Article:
Template and Class Instructions

(These instructions are completely customizable. After clicking "Use This Assignment With My Students", update the instructions on the Edit Tab of the assignment.)



Student Instructions

Create a character map for the major characters.


  1. Identify the major characters in "The Minister's Black Veil" and type their names into the different title boxes.
  2. Choose a Storyboard That character to represent each of the literary characters.
    • Select colors and a pose appropriate to story and character traits.
  3. Choose a scene or background that makes sense for the character.
  4. Fill in Textables for OSCAR: Other Character's Comments, Character's Speech, Physical Characteristics, Author's Attitude, and Reader's Reaction.
  5. Save and submit the assignment.



Rubric

(You can also create your own on Quick Rubric.)



OSCAR
Indirect and Direct Characterization
Proficient
33 Points
Emerging
25 Points
Beginning
17 Points
Direct Characterization quotes
Using the acronym OSCAR the student was able to find 3 or more quotes that exemplify direct characterization.

The student also had them correctly labeled next to the corresponding letter.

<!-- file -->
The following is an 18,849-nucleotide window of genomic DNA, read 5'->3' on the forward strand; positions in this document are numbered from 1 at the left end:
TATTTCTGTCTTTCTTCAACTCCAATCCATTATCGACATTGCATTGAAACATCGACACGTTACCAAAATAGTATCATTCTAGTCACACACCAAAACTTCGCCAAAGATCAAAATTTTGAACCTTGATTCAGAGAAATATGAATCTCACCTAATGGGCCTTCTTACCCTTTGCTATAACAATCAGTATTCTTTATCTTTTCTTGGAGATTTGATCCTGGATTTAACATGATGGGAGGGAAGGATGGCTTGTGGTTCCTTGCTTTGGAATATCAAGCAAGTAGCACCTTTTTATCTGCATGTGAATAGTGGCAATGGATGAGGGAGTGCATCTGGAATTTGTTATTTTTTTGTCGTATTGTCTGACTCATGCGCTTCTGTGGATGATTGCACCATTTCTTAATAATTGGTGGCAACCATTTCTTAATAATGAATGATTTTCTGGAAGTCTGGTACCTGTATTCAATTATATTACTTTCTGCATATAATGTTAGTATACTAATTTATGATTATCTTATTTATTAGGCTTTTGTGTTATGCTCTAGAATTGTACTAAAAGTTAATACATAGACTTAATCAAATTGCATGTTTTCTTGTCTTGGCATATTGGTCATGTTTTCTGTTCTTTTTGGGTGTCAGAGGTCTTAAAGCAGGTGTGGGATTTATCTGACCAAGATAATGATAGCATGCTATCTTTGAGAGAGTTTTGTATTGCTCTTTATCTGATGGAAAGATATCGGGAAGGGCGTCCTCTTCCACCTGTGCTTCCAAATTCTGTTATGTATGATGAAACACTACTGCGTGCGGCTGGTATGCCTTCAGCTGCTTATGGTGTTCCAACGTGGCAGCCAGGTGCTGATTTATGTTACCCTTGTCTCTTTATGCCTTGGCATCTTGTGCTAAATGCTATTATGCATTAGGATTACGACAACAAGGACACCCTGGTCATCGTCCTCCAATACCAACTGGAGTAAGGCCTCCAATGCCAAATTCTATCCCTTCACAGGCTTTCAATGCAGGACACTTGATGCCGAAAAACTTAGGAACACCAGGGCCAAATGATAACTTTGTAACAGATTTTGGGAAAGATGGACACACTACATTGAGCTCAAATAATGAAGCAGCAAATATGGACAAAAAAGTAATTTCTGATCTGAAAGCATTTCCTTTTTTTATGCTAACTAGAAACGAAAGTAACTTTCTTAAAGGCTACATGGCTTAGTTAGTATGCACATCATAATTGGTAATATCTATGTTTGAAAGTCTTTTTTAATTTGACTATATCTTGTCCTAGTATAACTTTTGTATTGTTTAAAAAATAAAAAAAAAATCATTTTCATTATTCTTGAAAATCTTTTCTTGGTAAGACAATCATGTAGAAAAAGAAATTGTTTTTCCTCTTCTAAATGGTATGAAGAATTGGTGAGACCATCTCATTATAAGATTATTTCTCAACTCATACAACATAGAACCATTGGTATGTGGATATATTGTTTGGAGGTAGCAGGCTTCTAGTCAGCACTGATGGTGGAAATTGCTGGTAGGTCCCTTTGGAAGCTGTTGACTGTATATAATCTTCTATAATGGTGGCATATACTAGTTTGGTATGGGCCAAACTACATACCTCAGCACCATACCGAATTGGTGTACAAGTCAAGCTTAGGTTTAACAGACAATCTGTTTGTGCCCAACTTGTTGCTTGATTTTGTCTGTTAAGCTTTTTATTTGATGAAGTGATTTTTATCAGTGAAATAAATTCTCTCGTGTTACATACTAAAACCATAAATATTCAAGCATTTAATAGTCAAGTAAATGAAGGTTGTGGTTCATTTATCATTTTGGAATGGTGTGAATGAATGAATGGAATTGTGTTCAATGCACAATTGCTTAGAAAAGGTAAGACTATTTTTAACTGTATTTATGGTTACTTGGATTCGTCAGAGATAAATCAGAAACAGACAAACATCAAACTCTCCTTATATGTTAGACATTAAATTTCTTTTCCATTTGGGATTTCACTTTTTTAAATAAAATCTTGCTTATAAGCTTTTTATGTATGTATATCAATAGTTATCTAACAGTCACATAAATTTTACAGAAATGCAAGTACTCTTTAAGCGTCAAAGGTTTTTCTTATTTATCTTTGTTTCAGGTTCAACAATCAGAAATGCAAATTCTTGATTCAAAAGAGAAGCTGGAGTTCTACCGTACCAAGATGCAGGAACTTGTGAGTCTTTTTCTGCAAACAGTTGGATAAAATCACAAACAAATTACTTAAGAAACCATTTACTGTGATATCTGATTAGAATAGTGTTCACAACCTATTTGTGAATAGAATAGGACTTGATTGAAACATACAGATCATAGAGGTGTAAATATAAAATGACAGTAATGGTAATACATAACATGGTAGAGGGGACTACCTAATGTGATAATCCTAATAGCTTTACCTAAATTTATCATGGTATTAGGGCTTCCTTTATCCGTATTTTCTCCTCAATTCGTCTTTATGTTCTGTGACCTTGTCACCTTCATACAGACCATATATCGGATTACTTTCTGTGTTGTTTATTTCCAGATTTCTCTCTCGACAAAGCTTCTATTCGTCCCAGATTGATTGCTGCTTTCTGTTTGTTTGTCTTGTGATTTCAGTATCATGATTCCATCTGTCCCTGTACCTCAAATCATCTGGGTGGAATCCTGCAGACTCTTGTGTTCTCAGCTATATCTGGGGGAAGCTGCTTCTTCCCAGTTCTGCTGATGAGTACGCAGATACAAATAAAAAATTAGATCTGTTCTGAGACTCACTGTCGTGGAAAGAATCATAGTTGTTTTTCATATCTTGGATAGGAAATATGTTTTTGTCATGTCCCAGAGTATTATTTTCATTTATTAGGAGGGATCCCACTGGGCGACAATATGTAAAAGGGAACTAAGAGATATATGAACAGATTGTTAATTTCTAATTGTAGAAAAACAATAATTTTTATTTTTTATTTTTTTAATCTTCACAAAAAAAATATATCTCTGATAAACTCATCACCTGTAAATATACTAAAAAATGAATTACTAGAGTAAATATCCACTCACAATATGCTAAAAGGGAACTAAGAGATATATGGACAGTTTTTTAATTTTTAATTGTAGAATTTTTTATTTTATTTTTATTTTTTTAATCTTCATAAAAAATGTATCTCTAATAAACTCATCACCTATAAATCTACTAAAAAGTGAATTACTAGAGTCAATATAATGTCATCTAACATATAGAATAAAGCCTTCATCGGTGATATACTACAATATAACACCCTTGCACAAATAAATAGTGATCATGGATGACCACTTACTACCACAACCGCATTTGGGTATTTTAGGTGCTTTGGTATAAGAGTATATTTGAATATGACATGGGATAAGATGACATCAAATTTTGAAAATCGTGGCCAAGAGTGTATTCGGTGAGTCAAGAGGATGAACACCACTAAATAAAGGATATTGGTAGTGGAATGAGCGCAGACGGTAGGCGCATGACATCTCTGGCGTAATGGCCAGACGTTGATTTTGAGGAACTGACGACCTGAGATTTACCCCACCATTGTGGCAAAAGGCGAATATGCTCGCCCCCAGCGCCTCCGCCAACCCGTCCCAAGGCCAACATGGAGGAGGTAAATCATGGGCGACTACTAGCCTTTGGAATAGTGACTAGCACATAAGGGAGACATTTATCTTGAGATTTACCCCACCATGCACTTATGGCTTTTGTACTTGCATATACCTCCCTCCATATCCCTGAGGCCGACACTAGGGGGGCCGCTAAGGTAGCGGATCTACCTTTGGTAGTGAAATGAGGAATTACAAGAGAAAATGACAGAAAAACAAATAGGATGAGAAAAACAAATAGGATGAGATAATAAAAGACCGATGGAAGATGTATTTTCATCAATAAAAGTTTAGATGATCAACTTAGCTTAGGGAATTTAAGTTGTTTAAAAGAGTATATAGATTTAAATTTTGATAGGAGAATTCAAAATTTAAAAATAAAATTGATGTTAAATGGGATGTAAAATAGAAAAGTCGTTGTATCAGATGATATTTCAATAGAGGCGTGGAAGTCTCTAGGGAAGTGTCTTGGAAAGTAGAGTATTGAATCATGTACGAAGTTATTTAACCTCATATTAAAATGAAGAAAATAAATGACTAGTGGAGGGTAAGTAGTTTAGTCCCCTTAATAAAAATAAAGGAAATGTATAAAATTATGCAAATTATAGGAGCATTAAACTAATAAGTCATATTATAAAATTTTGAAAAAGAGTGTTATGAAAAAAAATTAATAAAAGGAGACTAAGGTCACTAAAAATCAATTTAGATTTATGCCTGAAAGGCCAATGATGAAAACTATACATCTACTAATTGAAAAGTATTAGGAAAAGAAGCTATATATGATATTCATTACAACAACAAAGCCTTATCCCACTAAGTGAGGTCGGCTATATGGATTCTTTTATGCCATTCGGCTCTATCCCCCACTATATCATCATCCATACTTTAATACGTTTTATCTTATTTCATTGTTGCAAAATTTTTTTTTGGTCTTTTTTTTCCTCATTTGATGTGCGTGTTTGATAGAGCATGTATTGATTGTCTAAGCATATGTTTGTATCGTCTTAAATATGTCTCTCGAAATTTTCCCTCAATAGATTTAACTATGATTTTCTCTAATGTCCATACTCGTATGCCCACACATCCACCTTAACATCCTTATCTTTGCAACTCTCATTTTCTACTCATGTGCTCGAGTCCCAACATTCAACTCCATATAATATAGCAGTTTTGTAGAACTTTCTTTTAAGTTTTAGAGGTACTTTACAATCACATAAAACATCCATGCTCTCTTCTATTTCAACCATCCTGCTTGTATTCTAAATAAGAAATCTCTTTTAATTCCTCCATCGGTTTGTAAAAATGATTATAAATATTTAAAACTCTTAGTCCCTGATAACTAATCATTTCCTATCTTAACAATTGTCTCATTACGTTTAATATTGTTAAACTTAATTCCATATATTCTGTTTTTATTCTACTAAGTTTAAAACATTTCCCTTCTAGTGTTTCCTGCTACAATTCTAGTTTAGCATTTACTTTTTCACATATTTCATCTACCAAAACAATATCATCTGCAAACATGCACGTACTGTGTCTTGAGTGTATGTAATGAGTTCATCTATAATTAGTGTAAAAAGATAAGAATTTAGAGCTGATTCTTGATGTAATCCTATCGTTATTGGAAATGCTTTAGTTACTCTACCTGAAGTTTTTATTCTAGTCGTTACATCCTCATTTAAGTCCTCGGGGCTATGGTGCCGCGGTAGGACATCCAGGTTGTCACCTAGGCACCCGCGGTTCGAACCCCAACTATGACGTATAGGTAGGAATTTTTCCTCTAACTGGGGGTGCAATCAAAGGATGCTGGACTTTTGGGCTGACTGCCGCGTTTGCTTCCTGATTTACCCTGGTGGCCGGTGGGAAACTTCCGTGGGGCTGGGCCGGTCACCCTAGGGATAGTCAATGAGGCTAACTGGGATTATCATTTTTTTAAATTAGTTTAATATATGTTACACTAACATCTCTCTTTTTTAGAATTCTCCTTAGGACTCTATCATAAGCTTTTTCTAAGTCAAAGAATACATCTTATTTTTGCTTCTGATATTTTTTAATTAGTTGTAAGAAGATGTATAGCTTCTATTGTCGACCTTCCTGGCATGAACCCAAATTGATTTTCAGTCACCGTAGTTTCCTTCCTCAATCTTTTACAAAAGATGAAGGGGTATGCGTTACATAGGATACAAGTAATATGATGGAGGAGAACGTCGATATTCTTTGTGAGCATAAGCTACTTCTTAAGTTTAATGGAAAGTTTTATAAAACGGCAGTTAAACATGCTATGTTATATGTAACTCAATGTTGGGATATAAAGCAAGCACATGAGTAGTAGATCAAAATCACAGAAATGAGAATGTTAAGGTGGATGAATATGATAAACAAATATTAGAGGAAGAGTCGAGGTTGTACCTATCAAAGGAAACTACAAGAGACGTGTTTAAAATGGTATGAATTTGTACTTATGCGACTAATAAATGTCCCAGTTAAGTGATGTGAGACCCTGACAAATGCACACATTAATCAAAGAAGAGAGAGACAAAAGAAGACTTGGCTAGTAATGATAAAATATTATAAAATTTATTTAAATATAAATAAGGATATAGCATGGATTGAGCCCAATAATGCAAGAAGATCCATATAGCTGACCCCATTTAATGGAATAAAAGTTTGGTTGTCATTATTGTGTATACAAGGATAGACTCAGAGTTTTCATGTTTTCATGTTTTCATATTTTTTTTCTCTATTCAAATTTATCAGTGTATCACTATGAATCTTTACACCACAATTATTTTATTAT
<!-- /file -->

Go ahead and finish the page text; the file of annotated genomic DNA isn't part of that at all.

Using the acronym OSCAR the student was able to find 1 or 2 quotes that exemplify direct characterization.

Some error may have occurred when labeling the quotes next to the corresponding letter.
Using the acronym OSCAR the student was able to find find a few examples of direct characterization.

Some error may have occurred when labeling the quotes next to the corresponding letter.
Indirect Characterization quotes
Using the acronym OSCAR the student was able to find 3 or more quotes that exemplify indirect characterization.

The student also had them correctly labeled next to the corresponding letter.

For extra credit the student explained the significance of their examples and inferred meaning.
Using the acronym OSCAR the student was able to find 1 or 2 quotes that exemplify indirect characterization.

Some error may have occurred when labeling the quotes next to the corresponding letter.
Using the acronym OSCAR the student was able to find 1 or 2 quotes that exemplify direct characterization.

Some error may have occurred when labeling the quotes next to the corresponding letter.
Use of characters and imagery
Student completed the storyboard using characters that match their full description.

Careful thought and consideration was used in all details including physical appearance, clothing, height, weight, etc.
Student completed the storyboard using characters that somewhat match the full description.

Thought and consideration was used in details including physical appearance, clothing, height, weight, etc.
Student completed the storyboard using characters that did not match the full description. Thought and consideration was not used in choosing details such as physical appearance, clothing, height, weight, etc.